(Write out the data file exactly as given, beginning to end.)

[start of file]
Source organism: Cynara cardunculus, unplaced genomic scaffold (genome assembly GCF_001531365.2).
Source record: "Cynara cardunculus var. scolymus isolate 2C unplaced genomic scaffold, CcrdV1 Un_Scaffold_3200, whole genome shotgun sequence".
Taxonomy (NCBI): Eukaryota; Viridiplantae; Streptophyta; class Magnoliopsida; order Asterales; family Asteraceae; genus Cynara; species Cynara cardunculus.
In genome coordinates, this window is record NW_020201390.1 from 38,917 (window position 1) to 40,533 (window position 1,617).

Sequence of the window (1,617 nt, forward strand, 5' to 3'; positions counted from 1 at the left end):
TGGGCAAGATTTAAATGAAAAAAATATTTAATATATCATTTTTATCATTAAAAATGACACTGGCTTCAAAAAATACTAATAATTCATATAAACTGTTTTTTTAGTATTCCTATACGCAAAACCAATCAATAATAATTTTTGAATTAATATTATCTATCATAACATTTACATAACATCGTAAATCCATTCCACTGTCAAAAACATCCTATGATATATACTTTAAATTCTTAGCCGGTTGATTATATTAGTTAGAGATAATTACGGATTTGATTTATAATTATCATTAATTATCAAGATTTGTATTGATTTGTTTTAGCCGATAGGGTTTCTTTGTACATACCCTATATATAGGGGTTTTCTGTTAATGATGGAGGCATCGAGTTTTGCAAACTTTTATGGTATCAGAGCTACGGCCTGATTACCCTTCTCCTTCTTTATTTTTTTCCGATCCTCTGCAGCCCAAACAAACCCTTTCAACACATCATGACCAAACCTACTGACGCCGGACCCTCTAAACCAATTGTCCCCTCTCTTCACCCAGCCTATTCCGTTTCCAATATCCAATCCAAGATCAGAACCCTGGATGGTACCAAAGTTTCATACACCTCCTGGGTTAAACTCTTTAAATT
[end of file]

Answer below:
Source organism: Cynara cardunculus, unplaced genomic scaffold (genome assembly GCF_001531365.2).
Source record: "Cynara cardunculus var. scolymus isolate 2C unplaced genomic scaffold, CcrdV1 Un_Scaffold_3200, whole genome shotgun sequence".
Taxonomy (NCBI): Eukaryota; Viridiplantae; Streptophyta; class Magnoliopsida; order Asterales; family Asteraceae; genus Cynara; species Cynara cardunculus.
In genome coordinates, this window is record NW_020201390.1 from 38,917 (window position 1) to 40,533 (window position 1,617).

Sequence of the window (1,617 nt, forward strand, 5' to 3'; positions counted from 1 at the left end):
TGGGCAAGATTTAAATGAAAAAAATATTTAATATATCATTTTTATCATTAAAAATGACACTGGCTTCAAAAAATACTAATAATTCATATAAACTGTTTTTTTAGTATTCCTATACGCAAAACCAATCAATAATAATTTTTGAATTAATATTATCTATCATAACATTTACATAACATCGTAAATCCATTCCACTGTCAAAAACATCCTATGATATATACTTTAAATTCTTAGCCGGTTGATTATATTAGTTAGAGATAATTACGGATTTGATTTATAATTATCATTAATTATCAAGATTTGTATTGATTTGTTTTAGCCGATAGGGTTTCTTTGTACATACCCTATATATAGGGGTTTTCTGTTAATGATGGAGGCATCGAGTTTTGCAAACTTTTATGGTATCAGAGCTACGGCCTGATTACCCTTCTCCTTCTTTATTTTTTTCCGATCCTCTGCAGCCCAAACAAACCCTTTCAACACATCATGACCAAACCTACTGACGCCGGACCCTCTAAACCAATTGTCCCCTCTCTTCACCCAGCCTATTCCGTTTCCAATATCCAATCCAAGATCAGAACCCTGGATGGTACCAAAGTTTCATACACCTCCTGGGTTAAACTCTTTAAATT